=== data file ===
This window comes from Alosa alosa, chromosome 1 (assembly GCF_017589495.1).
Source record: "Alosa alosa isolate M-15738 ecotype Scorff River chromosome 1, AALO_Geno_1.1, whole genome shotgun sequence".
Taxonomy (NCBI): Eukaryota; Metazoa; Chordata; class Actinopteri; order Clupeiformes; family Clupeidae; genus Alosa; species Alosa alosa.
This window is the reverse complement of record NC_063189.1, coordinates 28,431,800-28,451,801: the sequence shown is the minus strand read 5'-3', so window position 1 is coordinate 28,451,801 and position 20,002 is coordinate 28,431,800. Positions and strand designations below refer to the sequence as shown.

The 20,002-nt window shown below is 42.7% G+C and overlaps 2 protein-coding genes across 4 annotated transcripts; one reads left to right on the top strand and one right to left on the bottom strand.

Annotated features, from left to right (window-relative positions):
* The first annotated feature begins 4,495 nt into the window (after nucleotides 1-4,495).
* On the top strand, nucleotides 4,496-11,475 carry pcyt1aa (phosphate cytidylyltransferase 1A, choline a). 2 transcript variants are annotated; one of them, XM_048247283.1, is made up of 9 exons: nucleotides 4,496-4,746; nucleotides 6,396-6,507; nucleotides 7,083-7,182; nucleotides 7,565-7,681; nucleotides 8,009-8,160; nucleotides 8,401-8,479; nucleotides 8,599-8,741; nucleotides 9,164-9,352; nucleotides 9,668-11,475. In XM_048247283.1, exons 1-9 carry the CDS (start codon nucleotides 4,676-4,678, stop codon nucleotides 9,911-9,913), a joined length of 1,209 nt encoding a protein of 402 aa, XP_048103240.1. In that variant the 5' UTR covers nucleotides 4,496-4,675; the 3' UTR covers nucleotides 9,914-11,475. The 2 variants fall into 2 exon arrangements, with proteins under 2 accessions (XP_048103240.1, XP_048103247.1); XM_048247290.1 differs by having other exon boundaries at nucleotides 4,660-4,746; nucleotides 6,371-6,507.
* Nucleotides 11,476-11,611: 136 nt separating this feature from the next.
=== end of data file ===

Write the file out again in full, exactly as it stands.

This window comes from Alosa alosa, chromosome 1 (assembly GCF_017589495.1).
Source record: "Alosa alosa isolate M-15738 ecotype Scorff River chromosome 1, AALO_Geno_1.1, whole genome shotgun sequence".
Taxonomy (NCBI): Eukaryota; Metazoa; Chordata; class Actinopteri; order Clupeiformes; family Clupeidae; genus Alosa; species Alosa alosa.
This window is the reverse complement of record NC_063189.1, coordinates 28,431,800-28,451,801: the sequence shown is the minus strand read 5'-3', so window position 1 is coordinate 28,451,801 and position 20,002 is coordinate 28,431,800. Positions and strand designations below refer to the sequence as shown.

The 20,002-nt window shown below is 42.7% G+C and overlaps 2 protein-coding genes across 4 annotated transcripts; one reads left to right on the top strand and one right to left on the bottom strand.

Annotated features, from left to right (window-relative positions):
* The first annotated feature begins 4,495 nt into the window (after nucleotides 1-4,495).
* On the top strand, nucleotides 4,496-11,475 carry pcyt1aa (phosphate cytidylyltransferase 1A, choline a). 2 transcript variants are annotated; one of them, XM_048247283.1, is made up of 9 exons: nucleotides 4,496-4,746; nucleotides 6,396-6,507; nucleotides 7,083-7,182; nucleotides 7,565-7,681; nucleotides 8,009-8,160; nucleotides 8,401-8,479; nucleotides 8,599-8,741; nucleotides 9,164-9,352; nucleotides 9,668-11,475. In XM_048247283.1, exons 1-9 carry the CDS (start codon nucleotides 4,676-4,678, stop codon nucleotides 9,911-9,913), a joined length of 1,209 nt encoding a protein of 402 aa, XP_048103240.1. In that variant the 5' UTR covers nucleotides 4,496-4,675; the 3' UTR covers nucleotides 9,914-11,475. The 2 variants fall into 2 exon arrangements, with proteins under 2 accessions (XP_048103240.1, XP_048103247.1); XM_048247290.1 differs by having other exon boundaries at nucleotides 4,660-4,746; nucleotides 6,371-6,507.
* Nucleotides 11,476-11,611: 136 nt separating this feature from the next.